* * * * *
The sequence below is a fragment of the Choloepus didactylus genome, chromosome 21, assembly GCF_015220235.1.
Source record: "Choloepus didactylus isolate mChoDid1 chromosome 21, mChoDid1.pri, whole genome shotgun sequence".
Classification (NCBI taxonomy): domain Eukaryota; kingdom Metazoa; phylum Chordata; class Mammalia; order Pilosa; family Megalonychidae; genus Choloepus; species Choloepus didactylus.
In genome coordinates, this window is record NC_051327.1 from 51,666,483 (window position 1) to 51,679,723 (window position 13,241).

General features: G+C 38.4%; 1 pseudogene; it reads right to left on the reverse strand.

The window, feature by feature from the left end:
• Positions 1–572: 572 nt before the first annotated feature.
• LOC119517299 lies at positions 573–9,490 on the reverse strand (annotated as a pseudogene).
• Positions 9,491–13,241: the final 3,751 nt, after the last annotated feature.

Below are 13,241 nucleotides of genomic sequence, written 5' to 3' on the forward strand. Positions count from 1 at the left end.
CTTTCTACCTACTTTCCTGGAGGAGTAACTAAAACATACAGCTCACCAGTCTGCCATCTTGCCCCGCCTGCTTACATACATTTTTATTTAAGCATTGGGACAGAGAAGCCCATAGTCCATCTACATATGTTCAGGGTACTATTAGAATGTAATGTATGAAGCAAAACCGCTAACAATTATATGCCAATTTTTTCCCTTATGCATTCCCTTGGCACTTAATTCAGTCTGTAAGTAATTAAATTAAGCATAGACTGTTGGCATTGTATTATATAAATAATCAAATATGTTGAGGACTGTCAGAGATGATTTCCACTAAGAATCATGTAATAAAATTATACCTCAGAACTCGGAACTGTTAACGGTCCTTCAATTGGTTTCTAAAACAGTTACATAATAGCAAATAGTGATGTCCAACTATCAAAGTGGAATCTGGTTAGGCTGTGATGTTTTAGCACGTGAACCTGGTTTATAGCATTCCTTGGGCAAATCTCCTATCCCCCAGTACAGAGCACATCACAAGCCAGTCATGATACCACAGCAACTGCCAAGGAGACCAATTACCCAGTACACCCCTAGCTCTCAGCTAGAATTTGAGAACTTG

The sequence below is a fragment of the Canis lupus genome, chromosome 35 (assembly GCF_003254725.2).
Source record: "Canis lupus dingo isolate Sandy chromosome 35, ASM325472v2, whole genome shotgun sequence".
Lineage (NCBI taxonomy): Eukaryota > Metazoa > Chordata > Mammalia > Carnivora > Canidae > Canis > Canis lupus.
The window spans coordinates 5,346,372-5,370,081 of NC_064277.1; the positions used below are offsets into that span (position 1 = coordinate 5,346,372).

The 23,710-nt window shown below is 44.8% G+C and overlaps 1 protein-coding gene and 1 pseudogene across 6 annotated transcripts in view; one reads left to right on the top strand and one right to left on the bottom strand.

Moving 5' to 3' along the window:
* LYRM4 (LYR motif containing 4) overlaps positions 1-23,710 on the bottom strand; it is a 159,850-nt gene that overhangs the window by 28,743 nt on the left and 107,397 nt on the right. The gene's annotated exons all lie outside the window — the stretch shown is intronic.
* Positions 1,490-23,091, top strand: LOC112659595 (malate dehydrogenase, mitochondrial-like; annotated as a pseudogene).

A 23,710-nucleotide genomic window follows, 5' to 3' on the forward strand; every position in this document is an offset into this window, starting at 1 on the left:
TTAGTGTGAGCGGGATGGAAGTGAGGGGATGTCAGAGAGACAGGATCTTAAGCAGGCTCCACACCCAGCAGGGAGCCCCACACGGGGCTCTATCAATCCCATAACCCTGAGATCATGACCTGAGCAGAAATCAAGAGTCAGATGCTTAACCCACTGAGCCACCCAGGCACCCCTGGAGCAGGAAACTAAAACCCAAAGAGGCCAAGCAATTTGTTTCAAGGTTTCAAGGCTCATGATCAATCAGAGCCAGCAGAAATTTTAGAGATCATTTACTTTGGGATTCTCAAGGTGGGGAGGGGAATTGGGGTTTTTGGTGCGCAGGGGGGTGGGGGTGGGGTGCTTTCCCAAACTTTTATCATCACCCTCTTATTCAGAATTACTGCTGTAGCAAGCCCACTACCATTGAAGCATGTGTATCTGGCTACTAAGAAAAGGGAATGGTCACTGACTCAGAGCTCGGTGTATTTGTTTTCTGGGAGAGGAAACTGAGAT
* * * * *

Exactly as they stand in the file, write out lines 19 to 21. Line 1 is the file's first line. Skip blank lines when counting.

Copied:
* Positions 1,490-23,091, top strand: LOC112659595 (malate dehydrogenase, mitochondrial-like; annotated as a pseudogene).

A 23,710-nucleotide genomic window follows, 5' to 3' on the forward strand; every position in this document is an offset into this window, starting at 1 on the left:
TTAGTGTGAGCGGGATGGAAGTGAGGGGATGTCAGAGAGACAGGATCTTAAGCAGGCTCCACACCCAGCAGGGAGCCCCACACGGGGCTCTATCAATCCCATAACCCTGAGATCATGACCTGAGCAGAAATCAAGAGTCAGATGCTTAACCCACTGAGCCACCCAGGCACCCCTGGAGCAGGAAACTAAAACCCAAAGAGGCCAAGCAATTTGTTTCAAGGTTTCAAGGCTCATGATCAATCAGAGCCAGCAGAAATTTTAGAGATCATTTACTTTGGGATTCTCAAGGTGGGGAGGGGAATTGGGGTTTTTGGTGCGCAGGGGGGTGGGGGTGGGGTGCTTTCCCAAACTTTTATCATCACCCTCTTATTCAGAATTACTGCTGTAGCAAGCCCACTACCATTGAAGCATGTGTATCTGGCTACTAAGAAAAGGGAATGGTCACTGACTCAGAGCTCGGTGTATTTGTTTTCTGGGAGAGGAAACTGAGAT